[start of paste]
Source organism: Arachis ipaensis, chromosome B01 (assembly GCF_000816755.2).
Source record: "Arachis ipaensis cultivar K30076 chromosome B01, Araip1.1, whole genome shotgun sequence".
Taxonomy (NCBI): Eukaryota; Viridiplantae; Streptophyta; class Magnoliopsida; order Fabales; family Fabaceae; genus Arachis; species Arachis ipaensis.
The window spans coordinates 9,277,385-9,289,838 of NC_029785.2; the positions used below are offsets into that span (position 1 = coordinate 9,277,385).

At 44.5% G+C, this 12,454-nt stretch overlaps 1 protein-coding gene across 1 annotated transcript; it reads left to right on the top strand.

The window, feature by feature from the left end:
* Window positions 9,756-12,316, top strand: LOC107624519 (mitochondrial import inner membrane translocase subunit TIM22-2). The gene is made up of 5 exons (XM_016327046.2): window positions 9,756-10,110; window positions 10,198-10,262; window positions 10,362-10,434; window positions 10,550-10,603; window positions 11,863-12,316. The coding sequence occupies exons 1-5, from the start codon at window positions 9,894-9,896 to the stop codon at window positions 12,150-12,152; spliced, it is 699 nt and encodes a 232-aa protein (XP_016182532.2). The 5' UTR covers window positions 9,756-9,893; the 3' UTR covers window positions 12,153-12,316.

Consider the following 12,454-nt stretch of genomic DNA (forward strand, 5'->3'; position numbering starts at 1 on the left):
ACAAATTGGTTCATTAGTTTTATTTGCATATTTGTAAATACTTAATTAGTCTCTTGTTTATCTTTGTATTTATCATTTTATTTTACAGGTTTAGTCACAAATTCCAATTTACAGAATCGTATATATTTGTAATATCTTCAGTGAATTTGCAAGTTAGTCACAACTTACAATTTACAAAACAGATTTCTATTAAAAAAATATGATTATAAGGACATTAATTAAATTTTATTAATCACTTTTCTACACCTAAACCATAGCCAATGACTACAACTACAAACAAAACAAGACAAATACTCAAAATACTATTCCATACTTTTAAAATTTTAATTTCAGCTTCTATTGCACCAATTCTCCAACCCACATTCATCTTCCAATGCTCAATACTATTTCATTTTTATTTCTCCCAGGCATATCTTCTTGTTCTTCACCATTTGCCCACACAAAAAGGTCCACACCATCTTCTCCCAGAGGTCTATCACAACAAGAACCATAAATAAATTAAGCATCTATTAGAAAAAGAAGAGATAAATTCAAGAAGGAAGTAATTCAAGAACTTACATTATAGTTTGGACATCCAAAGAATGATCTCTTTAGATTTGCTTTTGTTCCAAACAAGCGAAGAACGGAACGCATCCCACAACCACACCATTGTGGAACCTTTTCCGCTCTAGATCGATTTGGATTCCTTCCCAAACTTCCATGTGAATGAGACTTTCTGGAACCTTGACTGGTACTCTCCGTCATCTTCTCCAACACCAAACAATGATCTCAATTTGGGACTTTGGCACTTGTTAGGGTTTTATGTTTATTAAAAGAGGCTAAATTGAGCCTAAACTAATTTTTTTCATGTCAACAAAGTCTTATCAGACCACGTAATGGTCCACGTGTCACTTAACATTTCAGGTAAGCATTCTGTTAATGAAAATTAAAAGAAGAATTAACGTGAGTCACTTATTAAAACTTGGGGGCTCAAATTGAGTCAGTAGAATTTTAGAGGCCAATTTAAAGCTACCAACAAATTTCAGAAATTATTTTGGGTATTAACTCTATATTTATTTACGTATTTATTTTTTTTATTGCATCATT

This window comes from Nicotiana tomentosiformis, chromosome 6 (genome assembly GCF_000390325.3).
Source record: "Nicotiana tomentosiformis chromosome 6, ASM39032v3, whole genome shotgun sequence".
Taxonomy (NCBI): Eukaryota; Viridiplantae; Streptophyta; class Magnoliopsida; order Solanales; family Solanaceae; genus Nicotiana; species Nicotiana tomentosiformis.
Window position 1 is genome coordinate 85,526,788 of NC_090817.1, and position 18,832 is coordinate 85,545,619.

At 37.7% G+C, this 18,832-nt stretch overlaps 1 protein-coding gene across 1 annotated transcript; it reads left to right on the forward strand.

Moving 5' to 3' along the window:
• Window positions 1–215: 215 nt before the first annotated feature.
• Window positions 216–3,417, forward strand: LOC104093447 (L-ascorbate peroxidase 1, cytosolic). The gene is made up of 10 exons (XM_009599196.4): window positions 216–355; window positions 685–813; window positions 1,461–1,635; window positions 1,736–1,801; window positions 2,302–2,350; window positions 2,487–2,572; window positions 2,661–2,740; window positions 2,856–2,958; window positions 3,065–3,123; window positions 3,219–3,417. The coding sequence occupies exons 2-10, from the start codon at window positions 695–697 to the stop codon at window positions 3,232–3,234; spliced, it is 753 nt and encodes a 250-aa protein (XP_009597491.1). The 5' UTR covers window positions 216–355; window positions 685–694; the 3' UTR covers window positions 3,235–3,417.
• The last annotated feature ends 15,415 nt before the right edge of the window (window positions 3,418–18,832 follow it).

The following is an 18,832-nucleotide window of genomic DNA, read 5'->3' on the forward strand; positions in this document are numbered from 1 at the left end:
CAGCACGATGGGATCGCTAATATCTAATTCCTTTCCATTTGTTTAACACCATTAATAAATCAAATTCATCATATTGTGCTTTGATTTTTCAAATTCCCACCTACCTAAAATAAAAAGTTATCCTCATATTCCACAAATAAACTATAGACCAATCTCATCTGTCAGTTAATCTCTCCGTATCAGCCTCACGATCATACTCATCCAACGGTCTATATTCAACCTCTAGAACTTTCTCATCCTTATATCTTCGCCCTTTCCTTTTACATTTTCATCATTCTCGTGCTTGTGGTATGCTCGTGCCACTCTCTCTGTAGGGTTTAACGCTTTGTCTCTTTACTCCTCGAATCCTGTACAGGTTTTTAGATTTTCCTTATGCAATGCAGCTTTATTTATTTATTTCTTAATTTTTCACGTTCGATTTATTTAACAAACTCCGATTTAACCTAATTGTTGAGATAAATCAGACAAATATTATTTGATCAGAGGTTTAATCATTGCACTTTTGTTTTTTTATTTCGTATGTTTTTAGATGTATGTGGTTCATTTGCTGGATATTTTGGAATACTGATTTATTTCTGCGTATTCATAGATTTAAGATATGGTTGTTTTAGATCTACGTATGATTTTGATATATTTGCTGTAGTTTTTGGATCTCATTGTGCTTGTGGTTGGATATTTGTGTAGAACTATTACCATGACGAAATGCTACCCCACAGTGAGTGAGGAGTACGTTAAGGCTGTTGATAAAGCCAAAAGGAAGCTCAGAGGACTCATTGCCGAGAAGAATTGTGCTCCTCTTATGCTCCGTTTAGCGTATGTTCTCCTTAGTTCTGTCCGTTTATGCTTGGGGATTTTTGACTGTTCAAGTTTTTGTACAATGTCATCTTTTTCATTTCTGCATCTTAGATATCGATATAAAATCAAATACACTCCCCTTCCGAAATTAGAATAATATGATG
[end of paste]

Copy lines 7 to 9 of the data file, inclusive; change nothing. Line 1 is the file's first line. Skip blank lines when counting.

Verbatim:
* Window positions 9,756-12,316, top strand: LOC107624519 (mitochondrial import inner membrane translocase subunit TIM22-2). The gene is made up of 5 exons (XM_016327046.2): window positions 9,756-10,110; window positions 10,198-10,262; window positions 10,362-10,434; window positions 10,550-10,603; window positions 11,863-12,316. The coding sequence occupies exons 1-5, from the start codon at window positions 9,894-9,896 to the stop codon at window positions 12,150-12,152; spliced, it is 699 nt and encodes a 232-aa protein (XP_016182532.2). The 5' UTR covers window positions 9,756-9,893; the 3' UTR covers window positions 12,153-12,316.

Consider the following 12,454-nt stretch of genomic DNA (forward strand, 5'->3'; position numbering starts at 1 on the left):
ACAAATTGGTTCATTAGTTTTATTTGCATATTTGTAAATACTTAATTAGTCTCTTGTTTATCTTTGTATTTATCATTTTATTTTACAGGTTTAGTCACAAATTCCAATTTACAGAATCGTATATATTTGTAATATCTTCAGTGAATTTGCAAGTTAGTCACAACTTACAATTTACAAAACAGATTTCTATTAAAAAAATATGATTATAAGGACATTAATTAAATTTTATTAATCACTTTTCTACACCTAAACCATAGCCAATGACTACAACTACAAACAAAACAAGACAAATACTCAAAATACTATTCCATACTTTTAAAATTTTAATTTCAGCTTCTATTGCACCAATTCTCCAACCCACATTCATCTTCCAATGCTCAATACTATTTCATTTTTATTTCTCCCAGGCATATCTTCTTGTTCTTCACCATTTGCCCACACAAAAAGGTCCACACCATCTTCTCCCAGAGGTCTATCACAACAAGAACCATAAATAAATTAAGCATCTATTAGAAAAAGAAGAGATAAATTCAAGAAGGAAGTAATTCAAGAACTTACATTATAGTTTGGACATCCAAAGAATGATCTCTTTAGATTTGCTTTTGTTCCAAACAAGCGAAGAACGGAACGCATCCCACAACCACACCATTGTGGAACCTTTTCCGCTCTAGATCGATTTGGATTCCTTCCCAAACTTCCATGTGAATGAGACTTTCTGGAACCTTGACTGGTACTCTCCGTCATCTTCTCCAACACCAAACAATGATCTCAATTTGGGACTTTGGCACTTGTTAGGGTTTTATGTTTATTAAAAGAGGCTAAATTGAGCCTAAACTAATTTTTTTCATGTCAACAAAGTCTTATCAGACCACGTAATGGTCCACGTGTCACTTAACATTTCAGGTAAGCATTCTGTTAATGAAAATTAAAAGAAGAATTAACGTGAGTCACTTATTAAAACTTGGGGGCTCAAATTGAGTCAGTAGAATTTTAGAGGCCAATTTAAAGCTACCAACAAATTTCAGAAATTATTTTGGGTATTAACTCTATATTTATTTACGTATTTATTTTTTTTATTGCATCATT